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Star Wars Jedi: Fallen Order beginner’s guide

What we wish we’d known before we started

Star Wars Jedi: Fallen Order beginner’s guide and tips Respawn Entertainment/Electronic Arts via Polygon
Jeffrey Parkin (he/him) has been writing video game guides for Polygon for almost seven years. He has learned to love just about every genre of game that exists.

Star Wars Jedi: Fallen Order is a game of exploration. You’ll be navigating planets, picking up new abilities, and returning places you’ve already visited to open new paths and find hidden items.

In this guide, we’ll teach you what we wish we’d known before we started.

It’s not an action game, so don’t play it like one

You’ll have to fight your way past local fauna and stormtroopers in each location, but you’ll spend the majority of your time in Fallen Order solving puzzles, platforming, and exploring.

We didn’t know that going in, and it made the first couple of hours confusing. Prioritize exploration. You’re bound to find something, and the game rewards your curiosity and discoveries with skill points (which are basically XP).

The controls eventually make sense

Fallen Order’s default button confirmation struck several of us as odd … because it’s odd.

It feels like a mishmash of FromSoftware-inspired bumper and trigger combat with a sprinkling of pretty much everybody else’s standard face button controls. We pressed the wrong buttons a lot for the first hour or so is what we’re saying.

Thing is, there’s a logic to the default controls. It just takes a while to reveal itself.

You’ll probably push back against some of the choices — like clicking the right thumbstick to interact with things — but give it time. After a few hours with the game, the logic behind the layout will click. Even those of us who changed the button mapping ended up changing it back.

If you’re confused, here’s mostly what to think about: X/Square is light attack, and Y/Triangle is heavy attack. Give it time.

Learn the rhythm of combat against early enemies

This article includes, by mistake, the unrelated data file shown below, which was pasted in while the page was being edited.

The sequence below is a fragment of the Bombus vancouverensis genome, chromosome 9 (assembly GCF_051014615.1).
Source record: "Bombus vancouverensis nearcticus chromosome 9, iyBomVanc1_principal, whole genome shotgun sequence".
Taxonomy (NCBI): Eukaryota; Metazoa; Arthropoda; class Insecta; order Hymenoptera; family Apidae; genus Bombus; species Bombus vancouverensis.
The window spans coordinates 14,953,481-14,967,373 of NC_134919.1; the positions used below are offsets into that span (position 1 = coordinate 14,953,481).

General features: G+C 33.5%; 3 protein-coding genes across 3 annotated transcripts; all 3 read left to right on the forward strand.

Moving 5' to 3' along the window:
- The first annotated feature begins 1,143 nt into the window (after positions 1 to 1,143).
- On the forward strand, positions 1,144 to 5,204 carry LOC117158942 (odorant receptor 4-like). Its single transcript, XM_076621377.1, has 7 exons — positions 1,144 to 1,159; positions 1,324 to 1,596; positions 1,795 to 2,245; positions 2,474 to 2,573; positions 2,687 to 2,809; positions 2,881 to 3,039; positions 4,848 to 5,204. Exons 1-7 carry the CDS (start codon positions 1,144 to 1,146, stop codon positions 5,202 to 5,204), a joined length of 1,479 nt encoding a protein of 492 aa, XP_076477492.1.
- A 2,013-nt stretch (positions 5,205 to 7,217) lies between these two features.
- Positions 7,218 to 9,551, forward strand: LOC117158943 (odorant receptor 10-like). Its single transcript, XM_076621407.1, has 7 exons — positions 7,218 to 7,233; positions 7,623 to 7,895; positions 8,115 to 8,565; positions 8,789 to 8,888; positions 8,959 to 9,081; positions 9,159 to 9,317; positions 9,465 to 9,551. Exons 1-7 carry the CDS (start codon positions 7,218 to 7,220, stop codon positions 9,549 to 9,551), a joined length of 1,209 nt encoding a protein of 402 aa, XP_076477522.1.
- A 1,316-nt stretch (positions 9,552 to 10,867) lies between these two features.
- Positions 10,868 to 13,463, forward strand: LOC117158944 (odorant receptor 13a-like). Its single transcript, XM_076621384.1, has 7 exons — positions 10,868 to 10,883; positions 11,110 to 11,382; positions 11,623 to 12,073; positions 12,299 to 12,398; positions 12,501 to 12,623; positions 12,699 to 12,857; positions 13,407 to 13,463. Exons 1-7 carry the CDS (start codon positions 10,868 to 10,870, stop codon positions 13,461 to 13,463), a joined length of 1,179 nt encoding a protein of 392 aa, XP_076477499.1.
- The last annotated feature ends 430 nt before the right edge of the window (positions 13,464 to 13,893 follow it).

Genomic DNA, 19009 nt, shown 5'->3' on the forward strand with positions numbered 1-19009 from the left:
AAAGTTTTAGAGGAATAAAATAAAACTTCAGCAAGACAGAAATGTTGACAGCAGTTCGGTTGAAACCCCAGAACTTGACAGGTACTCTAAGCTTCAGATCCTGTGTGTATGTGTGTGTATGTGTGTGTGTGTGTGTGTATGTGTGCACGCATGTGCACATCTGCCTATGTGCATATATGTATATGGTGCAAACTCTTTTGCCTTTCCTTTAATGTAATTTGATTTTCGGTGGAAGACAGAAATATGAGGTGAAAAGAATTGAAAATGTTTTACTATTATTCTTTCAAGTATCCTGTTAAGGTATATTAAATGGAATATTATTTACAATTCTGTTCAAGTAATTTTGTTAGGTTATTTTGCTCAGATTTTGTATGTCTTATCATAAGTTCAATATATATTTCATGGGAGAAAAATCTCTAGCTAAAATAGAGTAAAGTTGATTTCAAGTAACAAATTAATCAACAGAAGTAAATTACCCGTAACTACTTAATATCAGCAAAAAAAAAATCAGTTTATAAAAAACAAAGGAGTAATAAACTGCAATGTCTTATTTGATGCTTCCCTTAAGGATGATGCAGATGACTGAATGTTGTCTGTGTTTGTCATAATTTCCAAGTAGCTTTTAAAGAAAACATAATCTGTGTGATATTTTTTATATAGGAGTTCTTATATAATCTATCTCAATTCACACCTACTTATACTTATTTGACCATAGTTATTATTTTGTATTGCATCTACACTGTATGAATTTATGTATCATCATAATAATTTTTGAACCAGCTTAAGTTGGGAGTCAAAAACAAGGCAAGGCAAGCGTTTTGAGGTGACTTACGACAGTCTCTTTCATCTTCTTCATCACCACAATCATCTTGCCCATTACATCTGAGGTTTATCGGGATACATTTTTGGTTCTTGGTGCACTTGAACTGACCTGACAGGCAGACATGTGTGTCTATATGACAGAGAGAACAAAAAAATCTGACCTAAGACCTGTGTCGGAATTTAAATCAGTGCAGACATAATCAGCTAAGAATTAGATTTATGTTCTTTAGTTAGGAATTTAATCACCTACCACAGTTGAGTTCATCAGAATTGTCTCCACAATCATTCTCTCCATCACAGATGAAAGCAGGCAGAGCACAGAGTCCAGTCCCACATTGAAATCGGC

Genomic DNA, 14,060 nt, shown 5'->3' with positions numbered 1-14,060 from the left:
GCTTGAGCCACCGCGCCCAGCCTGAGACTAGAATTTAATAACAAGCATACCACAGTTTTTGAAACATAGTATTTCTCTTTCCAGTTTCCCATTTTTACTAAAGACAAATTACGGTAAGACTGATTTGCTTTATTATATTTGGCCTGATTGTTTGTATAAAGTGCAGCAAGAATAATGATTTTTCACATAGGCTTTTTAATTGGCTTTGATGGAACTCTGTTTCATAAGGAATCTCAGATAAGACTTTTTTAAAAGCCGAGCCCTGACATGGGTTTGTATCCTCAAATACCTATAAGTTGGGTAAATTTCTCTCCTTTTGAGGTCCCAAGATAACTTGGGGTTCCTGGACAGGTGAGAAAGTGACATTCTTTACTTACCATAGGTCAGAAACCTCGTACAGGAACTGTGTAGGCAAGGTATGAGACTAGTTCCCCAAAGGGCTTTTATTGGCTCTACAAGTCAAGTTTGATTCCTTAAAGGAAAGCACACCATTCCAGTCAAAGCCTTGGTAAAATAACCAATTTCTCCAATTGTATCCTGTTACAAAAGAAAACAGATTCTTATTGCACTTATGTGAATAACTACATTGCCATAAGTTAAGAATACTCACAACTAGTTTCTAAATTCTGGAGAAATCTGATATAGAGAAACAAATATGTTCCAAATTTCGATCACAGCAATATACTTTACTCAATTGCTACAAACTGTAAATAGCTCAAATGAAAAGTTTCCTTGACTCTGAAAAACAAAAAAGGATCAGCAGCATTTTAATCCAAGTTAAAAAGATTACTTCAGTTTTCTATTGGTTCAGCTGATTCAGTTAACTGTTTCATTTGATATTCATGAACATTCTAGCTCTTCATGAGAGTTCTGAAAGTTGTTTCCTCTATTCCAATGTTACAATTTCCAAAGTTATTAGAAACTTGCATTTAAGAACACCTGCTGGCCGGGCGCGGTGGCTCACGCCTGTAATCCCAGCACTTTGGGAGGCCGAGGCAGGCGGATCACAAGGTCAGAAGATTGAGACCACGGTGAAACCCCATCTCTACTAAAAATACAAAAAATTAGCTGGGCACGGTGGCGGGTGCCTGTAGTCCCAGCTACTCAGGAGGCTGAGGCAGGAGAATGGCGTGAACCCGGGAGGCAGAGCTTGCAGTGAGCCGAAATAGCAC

While Fallen Order isn’t focused on fighting, you’ll do plenty of it. You’ll battle local wildlife, Imperial jerks, and there are a few boss fights.

Generally speaking, you won’t have to worry too much about strategy and timing in the smaller fights. But that changes when you take on a boss — especially those late in the game.

The combat isn’t rhythm-based, but you do gain benefits by not mashing away on the attack button. You’ll unlock attacks that switch your stance mid-fight, unleash a high-damage combo, or manage crowds that all require intentional timing.

Let’s take this new paragraph to make that even clearer: There are very powerful skills that require you to press the attack buttons less to do more damage.

That’s about as clear an indication as any that the game’s creators really don’t want you to mash the attack button. Restraint is difficult when your life is on the line. But it’s also what most situations require in Fallen Order.

Train yourself early. Use the small early fights to hone your skills. It’s possible to button-mash your way through, but they’re also low-stakes chances for you to practice. Work on your parry timing, learn how to break through defenses, and practice dodging away from unblockable attacks.

Use the small fights to prepare you for the big ones instead of brute-forcing your way through.

Use your map to find secrets

When you’re not fighting, you’ll be working your way through elaborate levels. Fallen Order’s Metroid Prime-inspired map is invaluable.

Your map is a three-dimensional hologram, which is helpful because so many levels and paths have a lot of verticality to them. It feels like navigating like a bowl of spaghetti sometimes. You’ve got a great map. Use it.